FOR IMMEDIATE RELEASE
(Washington, D.C.) – On the first day of the 111th Congress, U.S. Rep. Rush Holt (NJ-12) reintroduced the Online Job Training Act and the Revolutionary War and War of 1812 Battlefield Protection Act.
The Online Job Training Act (H.R. 145) would provide grants to states to establish or improve workforce training programs on the Internet. The bill would make job training more accessible and convenient for prospective workers. The legislation is based on a successful online learning pilot program run by the New Jersey Department of Labor and Workforce Development and Rutgers University.
“In 2009, our first priority must be jobs, jobs, and jobs,” Holt said. “We need innovative programs that help get people back to work, and online job training is one such program that merits our support.”
Under the bill, each state would be eligible for $100,000 in federal funding to implement or enhance online courses as part of their workforce investment programs. The bill would also authorize $1 million for the creation of a national center for excellence in online job training to coordinate with state and local workforce investment boards as they develop technology-driven methods for education and job training.
The New Jersey Department of Labor and Workforce Development pilot program has demonstrated the value and effectiveness of online courses in providing skills training and education to low waged workers. This program, developed by Dr. Mary Gatta, Director of Workforce Policy and Research at Rutgers University’s Center for Women and Work, provided 128 women with a computer, Internet connection and access to online courses. Nearly all the women completed the program, and participants experienced a 14 percent annual wage increase.
One New Jersey woman took a course at night, while working in a residential group home. Because she was gaining certificates and job training in Excel and Access, her employer gave her a promotion to digitize and then manage the bookkeeping/database. In fact, she competed with another employee with more seniority for the promotion, and received the promotion specifically because of her job training. With the money from the promotion, she was able to start saving to send her daughter to college.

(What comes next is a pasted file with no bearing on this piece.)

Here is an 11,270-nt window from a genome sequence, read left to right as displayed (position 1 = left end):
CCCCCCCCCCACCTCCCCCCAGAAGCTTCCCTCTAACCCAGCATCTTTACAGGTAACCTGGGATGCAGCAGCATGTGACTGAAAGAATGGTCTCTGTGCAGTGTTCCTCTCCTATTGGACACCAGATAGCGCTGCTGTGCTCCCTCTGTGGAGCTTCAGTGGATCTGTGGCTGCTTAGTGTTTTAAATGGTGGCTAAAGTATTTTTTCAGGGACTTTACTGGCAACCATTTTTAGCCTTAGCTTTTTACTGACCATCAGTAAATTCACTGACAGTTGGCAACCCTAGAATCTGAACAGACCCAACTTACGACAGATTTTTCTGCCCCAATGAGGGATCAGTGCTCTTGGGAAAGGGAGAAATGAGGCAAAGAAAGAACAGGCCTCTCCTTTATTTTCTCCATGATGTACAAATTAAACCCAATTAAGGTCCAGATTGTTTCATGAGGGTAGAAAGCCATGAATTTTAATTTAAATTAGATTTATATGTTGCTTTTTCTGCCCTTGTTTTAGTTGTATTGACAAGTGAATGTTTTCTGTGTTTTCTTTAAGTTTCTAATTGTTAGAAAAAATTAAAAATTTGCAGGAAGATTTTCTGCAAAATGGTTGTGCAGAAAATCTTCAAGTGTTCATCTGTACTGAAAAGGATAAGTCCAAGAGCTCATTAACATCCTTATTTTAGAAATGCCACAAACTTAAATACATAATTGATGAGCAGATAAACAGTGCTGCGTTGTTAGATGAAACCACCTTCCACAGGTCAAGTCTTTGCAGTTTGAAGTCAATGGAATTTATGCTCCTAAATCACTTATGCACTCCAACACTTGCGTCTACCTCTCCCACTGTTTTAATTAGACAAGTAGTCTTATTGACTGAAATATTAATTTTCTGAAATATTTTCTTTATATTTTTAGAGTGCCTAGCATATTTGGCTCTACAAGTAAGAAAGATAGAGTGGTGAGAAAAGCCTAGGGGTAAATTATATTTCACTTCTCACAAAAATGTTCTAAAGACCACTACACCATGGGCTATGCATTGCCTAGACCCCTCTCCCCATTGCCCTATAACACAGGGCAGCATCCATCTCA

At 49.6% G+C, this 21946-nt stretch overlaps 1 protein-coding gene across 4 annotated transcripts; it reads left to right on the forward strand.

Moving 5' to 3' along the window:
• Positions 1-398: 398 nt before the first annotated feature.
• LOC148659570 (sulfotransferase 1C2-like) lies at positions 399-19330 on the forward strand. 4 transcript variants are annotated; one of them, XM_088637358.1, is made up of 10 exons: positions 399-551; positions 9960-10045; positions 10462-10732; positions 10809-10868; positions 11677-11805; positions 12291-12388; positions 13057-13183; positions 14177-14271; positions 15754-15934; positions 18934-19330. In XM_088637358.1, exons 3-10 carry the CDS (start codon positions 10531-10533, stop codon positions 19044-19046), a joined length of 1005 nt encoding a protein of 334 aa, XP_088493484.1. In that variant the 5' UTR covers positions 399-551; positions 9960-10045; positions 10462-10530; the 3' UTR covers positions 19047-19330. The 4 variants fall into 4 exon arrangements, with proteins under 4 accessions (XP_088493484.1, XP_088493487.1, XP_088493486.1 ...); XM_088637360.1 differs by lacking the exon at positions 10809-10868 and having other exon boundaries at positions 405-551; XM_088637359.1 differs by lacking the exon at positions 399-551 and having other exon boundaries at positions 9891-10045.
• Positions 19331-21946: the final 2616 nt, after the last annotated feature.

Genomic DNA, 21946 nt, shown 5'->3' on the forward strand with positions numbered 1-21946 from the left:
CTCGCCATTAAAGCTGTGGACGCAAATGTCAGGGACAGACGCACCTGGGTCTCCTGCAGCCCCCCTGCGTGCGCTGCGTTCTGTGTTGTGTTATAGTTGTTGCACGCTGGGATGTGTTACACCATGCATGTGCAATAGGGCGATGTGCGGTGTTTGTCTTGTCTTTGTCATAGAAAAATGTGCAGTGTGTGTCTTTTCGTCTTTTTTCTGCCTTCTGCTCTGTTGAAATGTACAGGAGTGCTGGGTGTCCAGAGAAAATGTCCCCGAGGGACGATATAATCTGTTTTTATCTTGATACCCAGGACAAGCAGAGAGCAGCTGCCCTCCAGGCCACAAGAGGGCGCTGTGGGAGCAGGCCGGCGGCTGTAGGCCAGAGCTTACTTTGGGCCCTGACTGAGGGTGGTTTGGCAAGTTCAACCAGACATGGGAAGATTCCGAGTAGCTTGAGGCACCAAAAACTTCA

“Congressman’s Holt’s bill demonstrates the importance of using technology to better deliver education and training to all Americans,” Gatta said. “Over the years, many other states have implemented similar online learning programs for marginalized groups, and this bill represents a significant next step in scaling these programs up nationwide.”
The Revolutionary War and War of 1812 Battlefield Protection Act (H.R. 146) would establish a federal grant program specifically for preserving and protecting battle sites associated with the American Revolution and the War of 1812. Urbanization, suburban sprawl, and unplanned commercial and residential development have encroached on many of the significant battlefields of the American Revolutionary War and the War of 1812. According to a 2007 National Parks Service (NPS) report, 170 of 677 nationally significant sites associated with the two wars are in danger of being destroyed in the next 10 years, including sites in Trenton and Princeton. At least 33 states could benefit if the bill becomes law. The bill passed the House in the 110th Congress but did not receive a vote in the Senate.
“The battlefields of the American Revolutionary War and the War of 1812 provide a unique opportunity for Americans to experience where and how the epic struggle for our nation’s independence took place,” Holt said. “Preserving these American historic treasures is essential in remembering the sacrifices that our forefathers made to secure our freedom and independence, and in educating future generations about our rich cultural history.”
Enactment of Holt’s legislation would set aside funding from the Land and Water Conservation Fund for the preservation and protection of Revolutionary War and War of 1812 battlefields and related historical sites, as is currently done for Civil War sites. The bill would allow officials at the American Battlefield Protection Program to collaborate with state and local governments and non profit organizations to preserve and protect the most endangered historical sites and to provide up to 50 percent of the costs of purchasing battlefield land threatened by sprawl and commercial development.
In addition to the 170 sites in danger of being destroyed within the next 10 years, the NPS “Report to Congress on the Historic Preservation of Revolutionary War and War of 1812 Sites in the United States” found that 99 have already been lost forever and 234 are in poor condition.
Contact: Zach Goldberg